Master Distiller Marianne Eaves at Castle & Key | Photo by Sara Havens

Four years ago, Marianne Eaves made a bold career move when she left her position as master taster of Old Forester and Woodford Reserve to take the lead role as master distiller at Castle & Key, located at a long-abandoned site near Frankfort formerly known as the Old Taylor Distillery.

There, she joined Lexington businessmen Will Arvin and Wesley Murry to resurrect the 83-acre distillery that included a castle and the largest rick house in the country. The distillery opened its doors in September of 2018 to much fanfare, but leading up to that moment, Eaves not only built her team from the ground up but also released a vodka and gin and made several bourbons and whiskeys that currently are aging.

Now, Eaves has made the decision to depart Castle & Key for new projects and challenges. According to a news release sent by Eaves, she will be consulting in the bourbon industry and also working on partnerships that could include film and TV projects.

“I am not turning my back on being a master distiller, but I am taking the time I need to bring some of my other goals I’ve set to fruition,” Eaves said in the release. “My time at Castle & Key was a phenomenal experience, and I feel that I’ve left it in a place where the spirits can speak to my vision. It is boldness that got me to the position of master distiller, and it is time for another bold step in my career to continue to make the impact I envision.”

Eaves at Castle & Key in February 2017. | Photo by Sara Havens

Eaves played a major role in the documentary “Neat: The Story of Bourbon,” and she made it a point, along with the founders of Castle & Key, to hire women into upper management roles.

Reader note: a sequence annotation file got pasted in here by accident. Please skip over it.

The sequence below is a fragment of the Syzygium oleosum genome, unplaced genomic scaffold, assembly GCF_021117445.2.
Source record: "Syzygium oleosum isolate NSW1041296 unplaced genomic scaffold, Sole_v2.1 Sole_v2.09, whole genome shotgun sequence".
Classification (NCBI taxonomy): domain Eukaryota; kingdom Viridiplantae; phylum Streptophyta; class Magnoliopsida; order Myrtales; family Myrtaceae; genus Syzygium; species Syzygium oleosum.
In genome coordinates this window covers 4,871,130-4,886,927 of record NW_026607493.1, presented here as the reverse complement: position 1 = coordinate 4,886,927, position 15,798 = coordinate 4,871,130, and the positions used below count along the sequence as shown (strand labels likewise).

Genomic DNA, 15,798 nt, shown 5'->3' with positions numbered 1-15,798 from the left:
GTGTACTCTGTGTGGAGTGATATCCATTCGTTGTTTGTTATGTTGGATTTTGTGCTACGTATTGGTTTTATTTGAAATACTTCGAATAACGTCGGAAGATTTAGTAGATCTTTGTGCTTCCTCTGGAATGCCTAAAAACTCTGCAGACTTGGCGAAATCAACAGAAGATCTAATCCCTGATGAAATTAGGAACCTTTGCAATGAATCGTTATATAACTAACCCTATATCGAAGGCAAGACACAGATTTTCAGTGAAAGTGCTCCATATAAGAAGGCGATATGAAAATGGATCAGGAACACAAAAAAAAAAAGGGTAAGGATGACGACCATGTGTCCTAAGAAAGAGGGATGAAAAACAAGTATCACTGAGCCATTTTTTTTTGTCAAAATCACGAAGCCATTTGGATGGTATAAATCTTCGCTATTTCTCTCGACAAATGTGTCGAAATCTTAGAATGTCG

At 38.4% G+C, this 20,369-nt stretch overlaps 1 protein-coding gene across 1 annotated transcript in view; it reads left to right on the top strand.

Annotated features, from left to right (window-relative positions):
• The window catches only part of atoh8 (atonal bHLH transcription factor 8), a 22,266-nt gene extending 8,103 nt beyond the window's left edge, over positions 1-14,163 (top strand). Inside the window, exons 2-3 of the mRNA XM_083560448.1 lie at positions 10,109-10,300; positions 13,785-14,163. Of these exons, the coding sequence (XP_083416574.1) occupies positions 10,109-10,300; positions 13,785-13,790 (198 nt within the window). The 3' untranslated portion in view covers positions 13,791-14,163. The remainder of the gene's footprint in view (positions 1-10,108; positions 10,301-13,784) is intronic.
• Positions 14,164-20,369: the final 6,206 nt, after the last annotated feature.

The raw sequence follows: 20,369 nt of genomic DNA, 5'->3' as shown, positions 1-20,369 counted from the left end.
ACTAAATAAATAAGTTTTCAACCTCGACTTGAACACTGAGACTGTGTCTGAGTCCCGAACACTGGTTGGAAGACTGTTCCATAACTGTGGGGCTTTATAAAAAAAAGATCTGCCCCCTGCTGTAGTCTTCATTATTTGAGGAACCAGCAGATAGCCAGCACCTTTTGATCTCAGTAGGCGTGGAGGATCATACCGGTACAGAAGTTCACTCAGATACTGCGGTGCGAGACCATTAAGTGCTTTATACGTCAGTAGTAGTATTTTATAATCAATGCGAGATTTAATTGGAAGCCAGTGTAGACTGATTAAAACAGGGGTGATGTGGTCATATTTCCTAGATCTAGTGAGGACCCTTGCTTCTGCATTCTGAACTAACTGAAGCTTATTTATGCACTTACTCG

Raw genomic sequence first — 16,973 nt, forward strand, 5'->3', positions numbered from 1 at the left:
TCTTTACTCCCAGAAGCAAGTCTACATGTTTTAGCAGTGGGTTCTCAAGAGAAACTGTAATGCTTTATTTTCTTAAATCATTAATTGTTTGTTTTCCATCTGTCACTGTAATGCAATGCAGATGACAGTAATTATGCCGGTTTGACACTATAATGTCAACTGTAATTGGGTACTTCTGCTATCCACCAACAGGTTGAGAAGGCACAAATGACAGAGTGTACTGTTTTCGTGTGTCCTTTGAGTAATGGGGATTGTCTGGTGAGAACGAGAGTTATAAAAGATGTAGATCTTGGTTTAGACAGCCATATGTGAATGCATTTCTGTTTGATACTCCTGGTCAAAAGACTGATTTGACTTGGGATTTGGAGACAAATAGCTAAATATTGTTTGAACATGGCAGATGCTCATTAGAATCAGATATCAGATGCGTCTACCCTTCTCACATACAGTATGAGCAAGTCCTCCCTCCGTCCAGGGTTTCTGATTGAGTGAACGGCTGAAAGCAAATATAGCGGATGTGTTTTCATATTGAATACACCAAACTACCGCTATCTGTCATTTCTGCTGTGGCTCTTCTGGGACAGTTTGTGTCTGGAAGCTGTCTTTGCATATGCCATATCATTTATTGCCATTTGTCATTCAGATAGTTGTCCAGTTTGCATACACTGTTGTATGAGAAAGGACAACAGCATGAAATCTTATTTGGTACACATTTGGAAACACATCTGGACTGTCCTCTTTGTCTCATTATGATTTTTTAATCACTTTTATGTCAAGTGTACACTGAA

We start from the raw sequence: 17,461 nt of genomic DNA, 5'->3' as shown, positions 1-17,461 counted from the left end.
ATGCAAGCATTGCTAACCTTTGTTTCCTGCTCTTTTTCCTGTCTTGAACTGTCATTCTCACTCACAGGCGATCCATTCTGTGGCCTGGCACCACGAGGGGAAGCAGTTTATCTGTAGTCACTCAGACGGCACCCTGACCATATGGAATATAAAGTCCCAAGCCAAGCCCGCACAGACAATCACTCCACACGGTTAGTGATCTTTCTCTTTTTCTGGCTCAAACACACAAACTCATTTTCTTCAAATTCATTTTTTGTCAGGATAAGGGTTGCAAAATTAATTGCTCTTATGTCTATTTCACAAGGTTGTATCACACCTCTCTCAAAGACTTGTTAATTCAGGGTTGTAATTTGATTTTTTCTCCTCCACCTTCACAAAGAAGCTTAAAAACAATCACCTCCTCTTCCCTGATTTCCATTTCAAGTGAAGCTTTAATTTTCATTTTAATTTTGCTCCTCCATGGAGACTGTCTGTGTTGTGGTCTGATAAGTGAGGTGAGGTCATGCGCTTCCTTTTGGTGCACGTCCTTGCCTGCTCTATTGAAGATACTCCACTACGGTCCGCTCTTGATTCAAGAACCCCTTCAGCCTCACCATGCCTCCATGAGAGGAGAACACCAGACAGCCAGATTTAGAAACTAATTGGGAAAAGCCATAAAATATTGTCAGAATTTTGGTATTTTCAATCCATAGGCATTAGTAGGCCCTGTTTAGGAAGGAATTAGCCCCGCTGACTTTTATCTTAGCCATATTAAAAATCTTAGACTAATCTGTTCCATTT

In a separate news release, Castle & Key founding partners Murry and Arvin said Eaves will be missed, but she has set them up for continued success.

“Marianne’s impact at Castle & Key is far-ranging, has many facets and will extend well beyond her time with us,” they wrote. “She will be greatly missed, but we wish her well and know she will be successful in every future venture. We have an amazing team Marianne trained and mentored over the last four years. That team will continue to make the same high-quality spirits.”

“While we’re sad to see Marianne go, we will use her departure as an opportunity to create something new,” they continued. “We look forward to sharing more plans for our team in the coming months.”

Insider reached out to Eaves to ask a few more questions, and while she won’t spill too many beans, she did say that even though future opportunities could take her to places near and far, Kentucky is her home and bourbon is her passion.

“It’s hard to imagine staying away for too long, and as I evaluate opportunities that come my way, I’m excited to have the chance to graze on wider pastures and learn and be inspired by global spirits to return and continue to grow the bourbon industry,” she says.

We also had to ask about Eaves’ fearlessness and penchant to push the envelope to create new paths for her career, as she has demonstrated time and time again.

“For me, the strength to make bold moves has come from believing in my own potential and the desire to build a life and career that I will look back on and be really proud of,” she tells Insider. “I have lots of examples of bold and independent women who have made huge impressions on my life. Over and over we hear you only have one life — so I choose to make the bold step to the next level and a new chapter.”